The second provocation study came from Columbia University and focused on the gut. The researchers first used a large database of ME/CFS samples to test their hypothesis of ‘microbial translocation’. This hypothesis assumes that microbes from the gut migrate into the bloodstream where they don’t belong and consequently get attacked by the immune system.
The Columbia researchers suspected that this might be the case in ME/CFS patients and published several findings that support this view. They found, for example, elevated levels of Fatty Acid-Binding Protein 2 (FABP2), a marker of intestinal epithelial cell damage, suggesting the gut is less able to prevent bacteria from entering the bloodstream. Compared to healthy controls, ME/CFS patients also had higher levels of antibodies against proteins found in the tails and outer membranes of bacteria and more antibodies against dietary proteins, such as gliadin (a component of gluten) and casein (a milk protein).
There was, however, one thing that did not fit. The immune cells that should be busy cleaning up these gut microbes, LBP (Lipopolysaccharide-Binding Protein) and sCD14 (soluble Cluster of Differentiation 14), were not elevated in ME/CFS patients. The researchers therefore suspected that something was defective in the patients’ immune response.
Because exercise can disrupt the gut mucosal barrier in healthy adults, the researchers thought that they could use an exercise challenge to put the immune response of ME/CFS patients to the test. Unfortunately, the study was only able to recruit 9 ME/CFS patients and 7 healthy controls, and the proportion of females was much lower in the control group. The results were nonetheless interesting.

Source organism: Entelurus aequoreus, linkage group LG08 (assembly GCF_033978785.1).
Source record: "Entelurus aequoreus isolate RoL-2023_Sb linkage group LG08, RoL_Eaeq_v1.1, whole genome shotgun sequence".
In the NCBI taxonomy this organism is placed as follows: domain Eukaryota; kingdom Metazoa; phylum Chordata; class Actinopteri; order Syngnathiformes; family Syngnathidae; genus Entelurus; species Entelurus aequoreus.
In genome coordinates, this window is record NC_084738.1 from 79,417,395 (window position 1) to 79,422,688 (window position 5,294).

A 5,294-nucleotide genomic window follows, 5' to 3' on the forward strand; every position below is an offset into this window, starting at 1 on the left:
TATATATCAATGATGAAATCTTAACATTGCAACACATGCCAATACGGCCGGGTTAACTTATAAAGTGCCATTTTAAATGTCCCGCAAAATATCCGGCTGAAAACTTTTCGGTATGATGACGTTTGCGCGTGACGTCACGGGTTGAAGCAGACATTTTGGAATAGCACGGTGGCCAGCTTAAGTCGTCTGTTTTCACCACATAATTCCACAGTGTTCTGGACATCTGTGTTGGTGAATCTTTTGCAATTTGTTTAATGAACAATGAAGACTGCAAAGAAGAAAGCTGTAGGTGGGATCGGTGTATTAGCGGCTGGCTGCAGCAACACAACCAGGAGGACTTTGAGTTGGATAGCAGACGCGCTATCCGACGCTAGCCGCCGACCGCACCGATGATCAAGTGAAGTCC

After the exercise test, LBP and sCD14 increased in the control group but not or much less so in the ME/CFS group. On the other hand, antibodies against microbe fragments increased after exercise in ME/CFS patients but not or much less so in the control group.
The immune system of ME/CFS patients appeared to be working differently. The acute immune response was missing while the humoral immune response (the one that comes later and involves antibodies) was working harder. The researchers speculate that this increased antibody response could be a compensatory mechanism to address the insufficient acute immune response by LBP and sCD14.
The third provocation study came from Cornell University. The research group of Maureen Hanson measured various molecules in urine samples before and 24 hours after a cardiopulmonary exercise test (CPET). Only 10 ME/CFS patients were included in this study, but each urine sample was screened for 1403 metabolites, much more than in previous studies.
Before exercise, no significant differences were detected between controls and ME/CFS patients. After exercise, however, four compounds were significantly different, all of which were found at lower concentrations in the ME/CFS patients compared to the healthy controls. As the authors note: “Our most unanticipated discovery is the lack of changes in the urine metabolome of ME/CFS patients during recovery while significant changes are induced in controls after CPET, potentially demonstrating the lack of adaptation to a severe stress in ME/CFS patients.”